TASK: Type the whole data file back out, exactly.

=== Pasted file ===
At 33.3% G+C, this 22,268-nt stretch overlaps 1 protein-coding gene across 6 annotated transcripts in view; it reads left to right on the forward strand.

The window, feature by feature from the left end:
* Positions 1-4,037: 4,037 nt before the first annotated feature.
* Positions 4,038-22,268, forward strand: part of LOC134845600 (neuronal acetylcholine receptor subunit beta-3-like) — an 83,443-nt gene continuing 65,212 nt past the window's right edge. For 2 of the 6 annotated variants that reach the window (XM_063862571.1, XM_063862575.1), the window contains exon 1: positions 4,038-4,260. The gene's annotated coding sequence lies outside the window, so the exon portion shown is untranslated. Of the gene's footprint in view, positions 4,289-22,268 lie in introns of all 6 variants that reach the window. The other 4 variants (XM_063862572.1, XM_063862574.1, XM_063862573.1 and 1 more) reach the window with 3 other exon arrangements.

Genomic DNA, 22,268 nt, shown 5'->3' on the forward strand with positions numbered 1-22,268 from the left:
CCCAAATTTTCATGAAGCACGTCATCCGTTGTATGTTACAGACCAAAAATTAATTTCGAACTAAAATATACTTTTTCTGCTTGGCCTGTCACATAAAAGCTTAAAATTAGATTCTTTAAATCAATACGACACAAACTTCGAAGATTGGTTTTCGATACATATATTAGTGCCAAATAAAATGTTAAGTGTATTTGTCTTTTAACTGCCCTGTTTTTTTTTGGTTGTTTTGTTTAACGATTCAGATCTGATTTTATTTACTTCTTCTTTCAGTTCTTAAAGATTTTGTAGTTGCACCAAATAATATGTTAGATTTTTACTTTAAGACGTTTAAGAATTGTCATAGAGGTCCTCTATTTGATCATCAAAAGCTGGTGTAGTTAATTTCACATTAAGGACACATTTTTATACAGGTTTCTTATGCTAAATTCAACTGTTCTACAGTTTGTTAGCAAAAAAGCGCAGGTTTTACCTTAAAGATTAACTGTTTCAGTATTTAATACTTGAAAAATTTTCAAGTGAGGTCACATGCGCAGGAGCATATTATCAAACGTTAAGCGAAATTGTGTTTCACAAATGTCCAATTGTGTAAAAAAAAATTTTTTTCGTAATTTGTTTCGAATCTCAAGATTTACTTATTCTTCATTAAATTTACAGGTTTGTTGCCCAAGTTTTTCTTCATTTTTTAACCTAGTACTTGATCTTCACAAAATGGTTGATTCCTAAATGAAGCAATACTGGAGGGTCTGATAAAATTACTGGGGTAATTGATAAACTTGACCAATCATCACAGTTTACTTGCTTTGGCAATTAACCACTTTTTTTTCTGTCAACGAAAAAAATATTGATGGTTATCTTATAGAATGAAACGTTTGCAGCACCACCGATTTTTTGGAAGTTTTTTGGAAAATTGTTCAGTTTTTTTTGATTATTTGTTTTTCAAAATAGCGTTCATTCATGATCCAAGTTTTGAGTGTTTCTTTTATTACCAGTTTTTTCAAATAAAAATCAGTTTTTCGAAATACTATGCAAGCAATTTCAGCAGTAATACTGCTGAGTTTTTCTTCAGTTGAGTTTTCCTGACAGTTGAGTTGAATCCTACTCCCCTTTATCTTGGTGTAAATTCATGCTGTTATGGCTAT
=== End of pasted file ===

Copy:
At 33.3% G+C, this 22,268-nt stretch overlaps 1 protein-coding gene across 6 annotated transcripts in view; it reads left to right on the forward strand.

The window, feature by feature from the left end:
* Positions 1-4,037: 4,037 nt before the first annotated feature.
* Positions 4,038-22,268, forward strand: part of LOC134845600 (neuronal acetylcholine receptor subunit beta-3-like) — an 83,443-nt gene continuing 65,212 nt past the window's right edge. For 2 of the 6 annotated variants that reach the window (XM_063862571.1, XM_063862575.1), the window contains exon 1: positions 4,038-4,260. The gene's annotated coding sequence lies outside the window, so the exon portion shown is untranslated. Of the gene's footprint in view, positions 4,289-22,268 lie in introns of all 6 variants that reach the window. The other 4 variants (XM_063862572.1, XM_063862574.1, XM_063862573.1 and 1 more) reach the window with 3 other exon arrangements.

Genomic DNA, 22,268 nt, shown 5'->3' on the forward strand with positions numbered 1-22,268 from the left:
CCCAAATTTTCATGAAGCACGTCATCCGTTGTATGTTACAGACCAAAAATTAATTTCGAACTAAAATATACTTTTTCTGCTTGGCCTGTCACATAAAAGCTTAAAATTAGATTCTTTAAATCAATACGACACAAACTTCGAAGATTGGTTTTCGATACATATATTAGTGCCAAATAAAATGTTAAGTGTATTTGTCTTTTAACTGCCCTGTTTTTTTTTGGTTGTTTTGTTTAACGATTCAGATCTGATTTTATTTACTTCTTCTTTCAGTTCTTAAAGATTTTGTAGTTGCACCAAATAATATGTTAGATTTTTACTTTAAGACGTTTAAGAATTGTCATAGAGGTCCTCTATTTGATCATCAAAAGCTGGTGTAGTTAATTTCACATTAAGGACACATTTTTATACAGGTTTCTTATGCTAAATTCAACTGTTCTACAGTTTGTTAGCAAAAAAGCGCAGGTTTTACCTTAAAGATTAACTGTTTCAGTATTTAATACTTGAAAAATTTTCAAGTGAGGTCACATGCGCAGGAGCATATTATCAAACGTTAAGCGAAATTGTGTTTCACAAATGTCCAATTGTGTAAAAAAAAATTTTTTTCGTAATTTGTTTCGAATCTCAAGATTTACTTATTCTTCATTAAATTTACAGGTTTGTTGCCCAAGTTTTTCTTCATTTTTTAACCTAGTACTTGATCTTCACAAAATGGTTGATTCCTAAATGAAGCAATACTGGAGGGTCTGATAAAATTACTGGGGTAATTGATAAACTTGACCAATCATCACAGTTTACTTGCTTTGGCAATTAACCACTTTTTTTTCTGTCAACGAAAAAAATATTGATGGTTATCTTATAGAATGAAACGTTTGCAGCACCACCGATTTTTTGGAAGTTTTTTGGAAAATTGTTCAGTTTTTTTTGATTATTTGTTTTTCAAAATAGCGTTCATTCATGATCCAAGTTTTGAGTGTTTCTTTTATTACCAGTTTTTTCAAATAAAAATCAGTTTTTCGAAATACTATGCAAGCAATTTCAGCAGTAATACTGCTGAGTTTTTCTTCAGTTGAGTTTTCCTGACAGTTGAGTTGAATCCTACTCCCCTTTATCTTGGTGTAAATTCATGCTGTTATGGCTAT